As banks became larger, usually by acquisition, they sometimes allowed the acquiree to inflict some of their culture on the acquirer so they didn't feel totally shut out of the acquisition process. And if it was a slightly more relaxed culture, what was once rigid and well-defined became more opaque. And if that was acceptable at the top - it was by definition as sure as hell acceptable lower down the organisation. After all, the shareholders wanted ever better returns, the analysts were judging you quarter by quarter, the regulators were not exactly keeping up - and while things were going well, nobody turned a hair.
And as an aside, it is now somewhat interesting to hear Sandy Weill, the architect of mega banks, now saying that big banks should be broken up. Hindsight's a wonderful skill - although I am not entirely in agreement with the concept that big is less safe than small, for a variety of reasons.
But the biggest cultural change of all? Money!
We had got used to the idea of the investment banking community being paid bonuses - but those got larger and larger, as did our eyes at the amounts being paid out. We were used to the idea of dealing rooms being treated differently, and the traders being paid bonuses. But eventually it came to the turn of the commercial bankers - the high street banks - to be paid bonuses.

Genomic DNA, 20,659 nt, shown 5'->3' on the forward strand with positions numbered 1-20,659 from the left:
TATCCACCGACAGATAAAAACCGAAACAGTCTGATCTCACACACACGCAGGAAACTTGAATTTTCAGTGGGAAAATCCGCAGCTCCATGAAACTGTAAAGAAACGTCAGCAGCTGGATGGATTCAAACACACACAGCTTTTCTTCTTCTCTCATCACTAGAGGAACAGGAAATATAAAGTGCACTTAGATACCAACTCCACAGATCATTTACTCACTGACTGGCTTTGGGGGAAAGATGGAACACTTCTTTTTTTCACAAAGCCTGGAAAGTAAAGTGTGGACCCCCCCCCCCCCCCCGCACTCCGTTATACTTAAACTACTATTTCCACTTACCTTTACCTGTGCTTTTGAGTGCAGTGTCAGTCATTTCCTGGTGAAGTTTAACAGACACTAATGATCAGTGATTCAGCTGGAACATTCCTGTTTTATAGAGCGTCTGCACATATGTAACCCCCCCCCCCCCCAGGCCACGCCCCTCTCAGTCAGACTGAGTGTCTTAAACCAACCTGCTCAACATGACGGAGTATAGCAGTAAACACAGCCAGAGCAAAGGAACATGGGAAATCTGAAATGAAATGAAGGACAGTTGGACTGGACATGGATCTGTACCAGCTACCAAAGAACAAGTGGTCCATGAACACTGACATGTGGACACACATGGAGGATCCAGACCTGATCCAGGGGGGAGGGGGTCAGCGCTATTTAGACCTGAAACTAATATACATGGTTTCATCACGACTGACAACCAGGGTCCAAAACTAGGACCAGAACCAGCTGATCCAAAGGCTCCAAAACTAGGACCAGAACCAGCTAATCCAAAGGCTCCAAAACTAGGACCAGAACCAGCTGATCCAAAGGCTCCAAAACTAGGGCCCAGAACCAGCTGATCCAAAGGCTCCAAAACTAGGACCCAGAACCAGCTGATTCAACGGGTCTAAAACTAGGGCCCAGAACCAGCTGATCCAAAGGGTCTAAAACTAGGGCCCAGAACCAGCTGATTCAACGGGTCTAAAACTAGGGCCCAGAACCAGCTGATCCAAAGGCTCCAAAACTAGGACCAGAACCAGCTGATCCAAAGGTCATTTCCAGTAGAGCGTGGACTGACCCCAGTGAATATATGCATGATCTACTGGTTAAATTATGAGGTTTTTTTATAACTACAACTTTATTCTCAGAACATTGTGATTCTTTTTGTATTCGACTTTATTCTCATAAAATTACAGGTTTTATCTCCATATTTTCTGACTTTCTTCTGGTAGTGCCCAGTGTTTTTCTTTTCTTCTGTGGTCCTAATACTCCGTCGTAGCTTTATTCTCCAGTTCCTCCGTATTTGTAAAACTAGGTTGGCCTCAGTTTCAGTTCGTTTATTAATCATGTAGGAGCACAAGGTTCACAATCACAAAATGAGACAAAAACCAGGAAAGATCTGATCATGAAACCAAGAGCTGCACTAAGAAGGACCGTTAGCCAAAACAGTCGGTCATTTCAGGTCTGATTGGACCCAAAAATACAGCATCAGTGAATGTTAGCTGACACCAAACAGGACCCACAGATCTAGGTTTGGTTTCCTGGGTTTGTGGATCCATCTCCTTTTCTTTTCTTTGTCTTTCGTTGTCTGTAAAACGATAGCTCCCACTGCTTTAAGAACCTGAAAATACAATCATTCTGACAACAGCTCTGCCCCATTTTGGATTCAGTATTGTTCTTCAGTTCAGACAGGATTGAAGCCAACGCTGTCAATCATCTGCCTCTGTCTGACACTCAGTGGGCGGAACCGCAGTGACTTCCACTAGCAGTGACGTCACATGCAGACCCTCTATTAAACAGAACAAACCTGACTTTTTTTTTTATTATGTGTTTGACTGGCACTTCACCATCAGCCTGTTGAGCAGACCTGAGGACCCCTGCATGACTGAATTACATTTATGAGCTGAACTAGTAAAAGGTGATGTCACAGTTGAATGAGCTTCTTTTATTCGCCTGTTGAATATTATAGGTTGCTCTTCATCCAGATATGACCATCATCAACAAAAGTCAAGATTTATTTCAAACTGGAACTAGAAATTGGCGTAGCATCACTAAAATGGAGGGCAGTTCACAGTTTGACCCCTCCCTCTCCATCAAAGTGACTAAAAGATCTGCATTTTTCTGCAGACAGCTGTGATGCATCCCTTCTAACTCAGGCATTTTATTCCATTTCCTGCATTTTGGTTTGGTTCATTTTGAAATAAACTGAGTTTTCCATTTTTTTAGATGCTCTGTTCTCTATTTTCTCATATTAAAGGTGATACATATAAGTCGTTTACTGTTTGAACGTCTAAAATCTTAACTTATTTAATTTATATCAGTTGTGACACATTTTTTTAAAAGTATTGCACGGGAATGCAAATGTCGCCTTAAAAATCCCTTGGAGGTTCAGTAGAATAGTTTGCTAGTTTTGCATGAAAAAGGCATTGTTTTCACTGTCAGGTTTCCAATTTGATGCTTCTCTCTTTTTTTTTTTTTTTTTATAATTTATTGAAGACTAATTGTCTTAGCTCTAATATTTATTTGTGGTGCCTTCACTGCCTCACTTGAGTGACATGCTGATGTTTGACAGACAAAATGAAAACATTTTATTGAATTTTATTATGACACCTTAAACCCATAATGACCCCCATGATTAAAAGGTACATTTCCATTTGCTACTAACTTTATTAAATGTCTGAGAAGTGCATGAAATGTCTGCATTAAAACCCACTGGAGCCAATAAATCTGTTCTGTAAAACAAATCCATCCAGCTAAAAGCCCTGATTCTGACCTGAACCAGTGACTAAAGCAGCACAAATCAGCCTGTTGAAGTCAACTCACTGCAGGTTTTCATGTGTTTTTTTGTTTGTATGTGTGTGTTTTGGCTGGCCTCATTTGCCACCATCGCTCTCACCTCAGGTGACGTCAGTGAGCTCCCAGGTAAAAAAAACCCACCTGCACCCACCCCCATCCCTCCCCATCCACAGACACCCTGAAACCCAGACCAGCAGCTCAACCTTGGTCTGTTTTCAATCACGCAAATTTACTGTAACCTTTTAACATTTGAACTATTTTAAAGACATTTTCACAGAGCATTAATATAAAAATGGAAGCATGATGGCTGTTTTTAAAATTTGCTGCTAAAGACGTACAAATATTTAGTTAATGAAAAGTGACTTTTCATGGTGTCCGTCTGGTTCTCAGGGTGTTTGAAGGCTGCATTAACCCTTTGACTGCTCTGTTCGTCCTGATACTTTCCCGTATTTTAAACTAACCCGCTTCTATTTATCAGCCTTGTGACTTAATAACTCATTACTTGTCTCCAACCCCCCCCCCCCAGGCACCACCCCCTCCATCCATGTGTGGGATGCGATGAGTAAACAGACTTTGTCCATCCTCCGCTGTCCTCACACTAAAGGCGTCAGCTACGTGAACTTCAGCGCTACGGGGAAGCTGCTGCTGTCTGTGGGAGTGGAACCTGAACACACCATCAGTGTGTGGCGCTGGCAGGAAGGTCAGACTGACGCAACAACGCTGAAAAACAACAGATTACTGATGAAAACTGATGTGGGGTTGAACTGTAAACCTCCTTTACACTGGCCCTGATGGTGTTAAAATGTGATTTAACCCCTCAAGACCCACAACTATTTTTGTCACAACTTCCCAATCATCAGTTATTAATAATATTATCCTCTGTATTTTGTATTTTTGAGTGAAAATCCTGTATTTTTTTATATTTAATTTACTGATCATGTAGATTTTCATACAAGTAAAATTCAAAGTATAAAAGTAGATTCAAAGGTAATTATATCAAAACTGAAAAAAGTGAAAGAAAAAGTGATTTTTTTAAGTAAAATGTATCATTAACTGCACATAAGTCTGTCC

When the Global Financial Crisis hit us in 2008, we blamed the investment banks for being greedy. Bonuses were huge. Products had been created - in the knowledge they were unsafe - but it didn't matter. It meant money in the pocket of a magnitude unimagineable.
But here's the final change; the commercial banking staff were becoming eligible for bonus payments. A new phenomena for them, and when there is money on the table for the taking, even if it doesn't match the investment banking pay-offs - what happens to the old style adviser/bank manager I mentioned earlier? It's out of the window with the boring but tried and tested methods, and on with the glitzy "let's sell everything" attitude because it affects my pay!
Yes, it's a generalisation, of course.Not everyone behaves badly, but it doesn't need that many to bring down the walls?
This is NOT all about an unwillingness to progress, or a gripe about bonuses. It is not about analysis, and shareholders and profits and governments and regulators and rating agencies and the media ... it is about behaviour. Plain and simple.
If the banks want to regain some of their dignity and reputation, they will have to consider their culture. And that starts from the top. Visibly.
Sadly, from my perspective, it seems that the investment banking community hasn't changed - and that will be up to their clients, collectively, to make them do so. But for the man in the street, and for the popular media who are busy demonising the commercial and retail banks, they will want to see positive change in their institutions (not necessarily all institutions are tainted), and see a return to a culture with which they are more familiar.